Joan of Arc was burned at the stake as a heretic on May 30, 1431, in the city of Rouen; she was only nineteen years old. Joan died calling on the name of Jesus as she gazed upon a cross being held up for her by a sympathetic priest. More than twenty years later, a formal appeal was presented to Pope Callistus III by members of Joan’s family, asking that her case be re-tried. In 1456, a final summary ruled that Joan was innocent of the charge of heresy and that her ecclesiastical judges had condemned her in support of a secular agenda. Finally, in 1909, Joan was declared "Blessed" and canonized by Pope Benedict XV in 1920—an important recognition of the faith and sufferings of France during the First World War.
As I mentioned before, Joan of Arc has captured the imagination of people of all walks of life for centuries. Theologians, politicians, writers, story-tellers, and movie makers have expanded on Mark Twain’s novel and made this complicated young woman the object of their work since the time of her execution. Today, she is honored as a patron of France and of soldiers. Her memory is celebrated on May 30.
|The death of Saint Joan of Arc|
by Hermann Stike
In his book, The Spirituality of St. Jeanne d’Arc, George Tavard reflected, “It was not what happened to her, good or bad, that mattered. It was that the will of God be done, that she remain faithful to God’s call, that she humbly listen to the heavenly voices that guided her, that God dwell in her virgin soul, that she honor the king who holds the kingdom in the kingdom of heaven.” This, in the end, was Joan’s glory and the reason for her canonization. The historical details her life and mission are complex and hard to reconcile with our contemporary understandings of the peace process. Her life also challenges our concept of vocation. But, through all the twists and turns of her tragic and glorious story, she is an icon of Paul’s observation that God chooses the week and small of the world to overturn the plans of the powerful (cf. 1 Corinthians 1:26-27).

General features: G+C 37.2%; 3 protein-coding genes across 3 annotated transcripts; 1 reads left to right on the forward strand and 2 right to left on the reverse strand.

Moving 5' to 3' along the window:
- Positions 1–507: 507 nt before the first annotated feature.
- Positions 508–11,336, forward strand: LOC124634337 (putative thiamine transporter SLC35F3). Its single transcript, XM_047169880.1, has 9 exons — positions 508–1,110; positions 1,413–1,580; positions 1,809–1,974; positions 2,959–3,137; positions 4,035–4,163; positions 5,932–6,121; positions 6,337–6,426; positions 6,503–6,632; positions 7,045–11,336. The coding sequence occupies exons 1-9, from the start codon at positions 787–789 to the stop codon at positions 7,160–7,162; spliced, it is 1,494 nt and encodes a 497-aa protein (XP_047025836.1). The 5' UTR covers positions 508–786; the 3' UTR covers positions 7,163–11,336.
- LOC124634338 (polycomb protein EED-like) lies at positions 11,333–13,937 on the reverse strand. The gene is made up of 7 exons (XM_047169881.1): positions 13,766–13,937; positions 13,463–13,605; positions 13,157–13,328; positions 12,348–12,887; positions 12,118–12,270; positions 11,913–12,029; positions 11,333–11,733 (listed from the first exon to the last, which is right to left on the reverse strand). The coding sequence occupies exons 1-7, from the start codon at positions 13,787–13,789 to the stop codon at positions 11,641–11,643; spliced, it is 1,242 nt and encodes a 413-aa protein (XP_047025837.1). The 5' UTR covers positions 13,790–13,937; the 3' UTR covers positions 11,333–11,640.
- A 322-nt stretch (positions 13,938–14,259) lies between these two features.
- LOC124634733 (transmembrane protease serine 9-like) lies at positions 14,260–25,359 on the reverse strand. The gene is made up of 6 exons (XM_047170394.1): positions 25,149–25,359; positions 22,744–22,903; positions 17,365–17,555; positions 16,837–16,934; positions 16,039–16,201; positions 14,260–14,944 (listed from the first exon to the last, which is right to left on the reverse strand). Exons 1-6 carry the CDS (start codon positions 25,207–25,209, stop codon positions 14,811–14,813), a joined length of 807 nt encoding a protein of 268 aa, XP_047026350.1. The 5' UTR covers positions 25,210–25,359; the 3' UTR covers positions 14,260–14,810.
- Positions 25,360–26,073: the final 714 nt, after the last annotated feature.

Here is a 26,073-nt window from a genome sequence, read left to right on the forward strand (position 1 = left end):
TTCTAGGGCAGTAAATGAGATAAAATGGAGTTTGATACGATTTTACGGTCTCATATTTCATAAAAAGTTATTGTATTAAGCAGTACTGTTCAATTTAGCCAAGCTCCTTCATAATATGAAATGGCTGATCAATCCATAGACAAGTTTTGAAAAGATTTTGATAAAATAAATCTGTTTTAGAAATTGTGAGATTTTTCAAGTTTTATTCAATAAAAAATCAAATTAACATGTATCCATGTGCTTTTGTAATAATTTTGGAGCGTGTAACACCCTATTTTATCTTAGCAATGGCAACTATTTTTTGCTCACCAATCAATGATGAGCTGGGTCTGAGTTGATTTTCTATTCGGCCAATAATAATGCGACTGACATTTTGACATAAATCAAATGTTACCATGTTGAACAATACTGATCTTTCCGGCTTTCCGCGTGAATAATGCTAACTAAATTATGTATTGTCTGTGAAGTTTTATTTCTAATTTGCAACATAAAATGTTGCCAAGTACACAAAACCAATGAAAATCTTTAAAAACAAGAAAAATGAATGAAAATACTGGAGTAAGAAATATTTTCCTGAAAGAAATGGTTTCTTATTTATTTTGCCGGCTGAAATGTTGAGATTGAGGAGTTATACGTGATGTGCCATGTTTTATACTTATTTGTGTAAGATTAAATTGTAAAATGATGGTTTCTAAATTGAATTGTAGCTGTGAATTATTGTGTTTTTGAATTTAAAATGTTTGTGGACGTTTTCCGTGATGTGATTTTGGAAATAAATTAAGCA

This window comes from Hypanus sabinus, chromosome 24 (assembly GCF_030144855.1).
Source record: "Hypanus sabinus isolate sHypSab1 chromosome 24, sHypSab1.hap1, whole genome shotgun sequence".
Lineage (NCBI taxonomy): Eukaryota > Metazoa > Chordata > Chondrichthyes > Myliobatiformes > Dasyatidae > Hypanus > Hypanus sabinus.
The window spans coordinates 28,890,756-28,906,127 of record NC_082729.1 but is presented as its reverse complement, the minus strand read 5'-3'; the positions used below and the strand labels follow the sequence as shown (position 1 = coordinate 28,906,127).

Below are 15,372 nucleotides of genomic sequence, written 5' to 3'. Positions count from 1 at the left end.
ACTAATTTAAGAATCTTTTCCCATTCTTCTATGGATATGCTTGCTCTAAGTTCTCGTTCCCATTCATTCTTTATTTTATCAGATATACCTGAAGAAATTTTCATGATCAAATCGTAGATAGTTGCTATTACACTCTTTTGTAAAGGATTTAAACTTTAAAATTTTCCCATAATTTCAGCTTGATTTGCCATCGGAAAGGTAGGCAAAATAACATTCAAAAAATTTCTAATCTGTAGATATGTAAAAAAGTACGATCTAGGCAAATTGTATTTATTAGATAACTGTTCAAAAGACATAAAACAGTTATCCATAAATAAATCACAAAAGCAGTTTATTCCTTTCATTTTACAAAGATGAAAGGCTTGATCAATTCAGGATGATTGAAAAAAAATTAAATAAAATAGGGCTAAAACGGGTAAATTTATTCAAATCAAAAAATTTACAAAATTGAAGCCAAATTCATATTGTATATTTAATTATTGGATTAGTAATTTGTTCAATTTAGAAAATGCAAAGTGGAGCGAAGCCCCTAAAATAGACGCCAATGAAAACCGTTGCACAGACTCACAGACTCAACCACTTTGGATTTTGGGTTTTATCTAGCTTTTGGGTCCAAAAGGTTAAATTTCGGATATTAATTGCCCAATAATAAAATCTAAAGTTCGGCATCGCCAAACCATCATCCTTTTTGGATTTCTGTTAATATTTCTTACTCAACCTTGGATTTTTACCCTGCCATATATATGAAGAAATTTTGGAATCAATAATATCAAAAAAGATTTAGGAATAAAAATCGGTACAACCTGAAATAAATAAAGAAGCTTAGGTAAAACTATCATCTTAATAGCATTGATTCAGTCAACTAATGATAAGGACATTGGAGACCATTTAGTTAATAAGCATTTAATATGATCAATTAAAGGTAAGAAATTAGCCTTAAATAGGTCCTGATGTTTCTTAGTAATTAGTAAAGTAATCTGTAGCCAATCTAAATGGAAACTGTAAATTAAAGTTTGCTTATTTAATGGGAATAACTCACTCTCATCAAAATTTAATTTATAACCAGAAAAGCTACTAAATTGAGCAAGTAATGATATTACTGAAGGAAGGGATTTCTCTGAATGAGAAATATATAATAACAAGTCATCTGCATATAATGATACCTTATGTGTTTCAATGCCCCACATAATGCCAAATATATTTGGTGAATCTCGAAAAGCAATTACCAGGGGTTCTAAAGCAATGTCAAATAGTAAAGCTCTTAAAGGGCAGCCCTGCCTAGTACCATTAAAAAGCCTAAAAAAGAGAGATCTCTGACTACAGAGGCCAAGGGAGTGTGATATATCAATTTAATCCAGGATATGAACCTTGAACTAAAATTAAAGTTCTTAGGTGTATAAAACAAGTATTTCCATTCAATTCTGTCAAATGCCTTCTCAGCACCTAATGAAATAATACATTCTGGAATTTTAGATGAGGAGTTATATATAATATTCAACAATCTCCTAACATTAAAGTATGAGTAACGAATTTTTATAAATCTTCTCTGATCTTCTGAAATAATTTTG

In all these things—in her prayer, her military campaigns, and in her trials—Joan acted out of love and a overwhelming sense that she was doing God’s will. Pope Benedict XVI also commented on this, when he observed that, “this saint had understood that Love embraces the whole of the reality of God and of the human being, of Heaven and of earth [sic], of the Church and of the world. Jesus always had pride of place in her life, in accordance to her beautiful affirmation: ‘We must serve God first.’ Loving him means always doing his will. She declared with total surrender and trust: ‘I entrust myself to God my Creator, I love him with my whole heart.’”
The life and witness of Saint Joan challenge us to understand “vocation” as a calling that is not only to a particular work or way of life, but also as calling us out of ourselves and our comfortable lives. Although her visions, soldier’s life, and execution do not easily coalesce with most of the details of our lives today, her lesson to us is clear: God’s call and vision for our lives is something greater than we can ever imagine for ourselves and we can only find true greatness when we surrender to God’s will: “One life is all we have and we live it as we believe in living it. But to sacrifice what you are and to live without belief, that is a fate more terrible than dying” (Saint Joan of Arc).
Holy God, whose power is made perfect in weakness: we honor you for the calling of Jeanne d’Arc, who, though young, rose up in valor to bear your standard for her country, and endured with grace and fortitude both victory and defeat; and we pray that we, like Jeanne, may bear witness to the truth that is in us to friends and enemies alike, and, encouraged by the companionship of your saints, give ourselves bravely to the struggle for justice in our time; through Christ our Savior, who with you and the Holy Spirit lives and reigns, one God, now and for ever. Amen.
(from Holy Women and Men)